I would like to point out a few items that the article on proposed work on Poplar Street (Review, May 22) did not cover.

One of the main concerns being expressed at the meeting was not the intent of City Council, which is correctly stated as reflecting the community’s wishes to save the trees on Poplar and to improve safety for pedestrians and bicycles given the increase in traffic with the addition of the light on Poplar. Nor was it a debate over the stated intent of the Public Works director or city engineer for the same goal. The concern was a reward of $156,000 to the identified company (CSW).

Despite the stated goals for the preservation of the trees, CSW, in its response for the proposal, had proposed five options for the road, all of which were 60-foot roads. Nowhere in the proposal did it mention the goal was to save the trees. In fact, there was a specific statement that there would be outreach to the community to mollify “concerns regarding tree removal.” (Please see Attachment 2 on the city’s website for May 7 meeting.)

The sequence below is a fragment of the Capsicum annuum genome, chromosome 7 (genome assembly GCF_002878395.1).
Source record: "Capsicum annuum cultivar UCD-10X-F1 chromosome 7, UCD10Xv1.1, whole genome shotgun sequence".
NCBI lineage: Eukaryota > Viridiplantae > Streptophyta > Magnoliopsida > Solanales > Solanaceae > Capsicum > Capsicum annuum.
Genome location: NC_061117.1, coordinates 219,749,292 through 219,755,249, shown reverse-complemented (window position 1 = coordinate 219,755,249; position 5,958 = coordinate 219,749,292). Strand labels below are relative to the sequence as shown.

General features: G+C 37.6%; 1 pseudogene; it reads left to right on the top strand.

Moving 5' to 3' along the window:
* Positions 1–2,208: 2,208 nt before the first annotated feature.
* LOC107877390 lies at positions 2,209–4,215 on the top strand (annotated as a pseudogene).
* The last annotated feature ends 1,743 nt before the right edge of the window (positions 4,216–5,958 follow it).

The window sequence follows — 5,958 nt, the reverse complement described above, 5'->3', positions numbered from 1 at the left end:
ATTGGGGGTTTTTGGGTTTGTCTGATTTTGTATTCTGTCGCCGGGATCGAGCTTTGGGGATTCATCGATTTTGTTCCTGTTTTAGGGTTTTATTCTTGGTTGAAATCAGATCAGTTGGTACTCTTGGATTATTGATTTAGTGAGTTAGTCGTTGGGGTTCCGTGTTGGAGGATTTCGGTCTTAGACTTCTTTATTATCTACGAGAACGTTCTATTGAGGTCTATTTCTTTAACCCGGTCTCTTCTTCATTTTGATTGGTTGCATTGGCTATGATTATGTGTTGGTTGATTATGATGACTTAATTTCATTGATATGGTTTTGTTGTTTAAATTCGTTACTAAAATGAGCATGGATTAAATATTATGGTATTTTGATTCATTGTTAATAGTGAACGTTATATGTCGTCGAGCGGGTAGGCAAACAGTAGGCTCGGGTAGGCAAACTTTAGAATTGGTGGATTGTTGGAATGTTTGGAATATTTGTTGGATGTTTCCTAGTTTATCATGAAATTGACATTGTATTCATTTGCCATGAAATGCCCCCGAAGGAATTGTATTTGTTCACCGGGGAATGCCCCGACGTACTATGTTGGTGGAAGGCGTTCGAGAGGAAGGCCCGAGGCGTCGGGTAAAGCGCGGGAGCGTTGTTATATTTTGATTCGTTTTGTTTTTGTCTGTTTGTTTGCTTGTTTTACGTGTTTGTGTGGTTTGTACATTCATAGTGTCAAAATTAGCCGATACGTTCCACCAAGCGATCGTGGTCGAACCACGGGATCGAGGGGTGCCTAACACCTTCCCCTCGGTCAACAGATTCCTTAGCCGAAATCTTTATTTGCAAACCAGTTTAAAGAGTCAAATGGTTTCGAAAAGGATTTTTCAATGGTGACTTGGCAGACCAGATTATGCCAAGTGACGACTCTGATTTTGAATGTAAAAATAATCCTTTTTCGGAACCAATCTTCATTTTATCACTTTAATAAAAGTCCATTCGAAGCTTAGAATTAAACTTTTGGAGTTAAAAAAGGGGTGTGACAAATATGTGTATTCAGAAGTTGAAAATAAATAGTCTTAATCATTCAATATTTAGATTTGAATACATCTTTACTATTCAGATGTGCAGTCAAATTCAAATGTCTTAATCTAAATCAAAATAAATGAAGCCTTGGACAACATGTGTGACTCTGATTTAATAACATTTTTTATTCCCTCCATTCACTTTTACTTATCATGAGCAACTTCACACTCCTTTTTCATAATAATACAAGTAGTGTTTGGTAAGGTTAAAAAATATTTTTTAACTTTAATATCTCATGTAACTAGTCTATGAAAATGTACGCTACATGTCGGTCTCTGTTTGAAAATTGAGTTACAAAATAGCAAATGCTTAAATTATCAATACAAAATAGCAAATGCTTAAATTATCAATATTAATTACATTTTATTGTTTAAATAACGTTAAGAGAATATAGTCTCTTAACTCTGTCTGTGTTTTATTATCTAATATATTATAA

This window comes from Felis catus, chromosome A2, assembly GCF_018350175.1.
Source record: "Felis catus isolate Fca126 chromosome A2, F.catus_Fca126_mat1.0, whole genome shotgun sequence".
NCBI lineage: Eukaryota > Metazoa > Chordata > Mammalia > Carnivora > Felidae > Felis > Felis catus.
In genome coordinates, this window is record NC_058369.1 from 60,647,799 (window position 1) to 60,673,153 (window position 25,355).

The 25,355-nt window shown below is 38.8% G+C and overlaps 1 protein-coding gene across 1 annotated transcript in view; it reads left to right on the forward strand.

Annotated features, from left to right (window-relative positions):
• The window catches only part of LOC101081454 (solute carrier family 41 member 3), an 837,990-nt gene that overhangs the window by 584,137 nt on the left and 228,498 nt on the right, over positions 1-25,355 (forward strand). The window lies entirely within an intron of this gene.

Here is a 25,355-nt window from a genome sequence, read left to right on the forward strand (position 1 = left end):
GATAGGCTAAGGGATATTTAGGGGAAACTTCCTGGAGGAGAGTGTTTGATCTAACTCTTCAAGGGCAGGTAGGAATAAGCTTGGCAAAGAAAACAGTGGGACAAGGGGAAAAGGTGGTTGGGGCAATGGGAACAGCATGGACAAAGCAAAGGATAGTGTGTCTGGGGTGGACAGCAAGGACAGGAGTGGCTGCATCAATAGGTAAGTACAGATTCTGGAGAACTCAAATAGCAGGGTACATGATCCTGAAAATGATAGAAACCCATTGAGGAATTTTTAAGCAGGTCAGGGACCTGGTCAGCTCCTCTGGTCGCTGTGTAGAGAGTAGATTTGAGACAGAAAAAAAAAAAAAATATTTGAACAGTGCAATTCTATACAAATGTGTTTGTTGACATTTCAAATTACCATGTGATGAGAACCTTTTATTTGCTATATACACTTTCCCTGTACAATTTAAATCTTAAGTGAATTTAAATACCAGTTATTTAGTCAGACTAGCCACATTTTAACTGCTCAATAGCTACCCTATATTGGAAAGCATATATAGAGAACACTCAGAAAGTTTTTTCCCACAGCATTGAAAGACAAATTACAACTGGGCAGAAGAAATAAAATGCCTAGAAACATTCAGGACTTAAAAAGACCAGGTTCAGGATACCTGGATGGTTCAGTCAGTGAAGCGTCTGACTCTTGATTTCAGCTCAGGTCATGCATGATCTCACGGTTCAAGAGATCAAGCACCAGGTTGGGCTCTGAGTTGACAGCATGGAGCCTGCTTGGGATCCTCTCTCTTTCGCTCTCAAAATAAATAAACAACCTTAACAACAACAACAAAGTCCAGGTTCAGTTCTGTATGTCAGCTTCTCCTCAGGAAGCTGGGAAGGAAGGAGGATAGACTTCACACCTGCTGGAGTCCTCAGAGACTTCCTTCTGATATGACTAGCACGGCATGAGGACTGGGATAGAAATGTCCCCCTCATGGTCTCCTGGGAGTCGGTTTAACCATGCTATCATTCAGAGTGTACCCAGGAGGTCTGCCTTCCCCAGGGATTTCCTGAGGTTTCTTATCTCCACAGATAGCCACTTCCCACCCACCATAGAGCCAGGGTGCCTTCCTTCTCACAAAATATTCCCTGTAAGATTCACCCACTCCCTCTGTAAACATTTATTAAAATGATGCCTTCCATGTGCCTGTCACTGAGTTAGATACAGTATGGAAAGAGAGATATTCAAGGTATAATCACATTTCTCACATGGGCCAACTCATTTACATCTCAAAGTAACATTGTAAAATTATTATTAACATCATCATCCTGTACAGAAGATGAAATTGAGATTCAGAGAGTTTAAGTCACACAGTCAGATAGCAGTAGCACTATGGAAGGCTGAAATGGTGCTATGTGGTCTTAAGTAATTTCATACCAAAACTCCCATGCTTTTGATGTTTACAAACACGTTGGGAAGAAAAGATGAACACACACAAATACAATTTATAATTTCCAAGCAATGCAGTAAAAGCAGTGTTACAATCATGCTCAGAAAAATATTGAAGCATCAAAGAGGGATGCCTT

The environmental planner for CSW has worked on a project that had intended to destroy the historical Niles Canyon Railroad.

The neighborhood has already seen how planning by developers can “evolve” standard arborist principles and result in damage or loss of heritage trees, and it is not a leap to imagine that a company with 60-foot roads as its starting image might be inclined to “evolve” an arborist to declare trees with future lives of hundreds of years to be on the brink of death.

— Beth Squiers, Half Moon Bay

Note, this version corrects the spelling of the writer's name.

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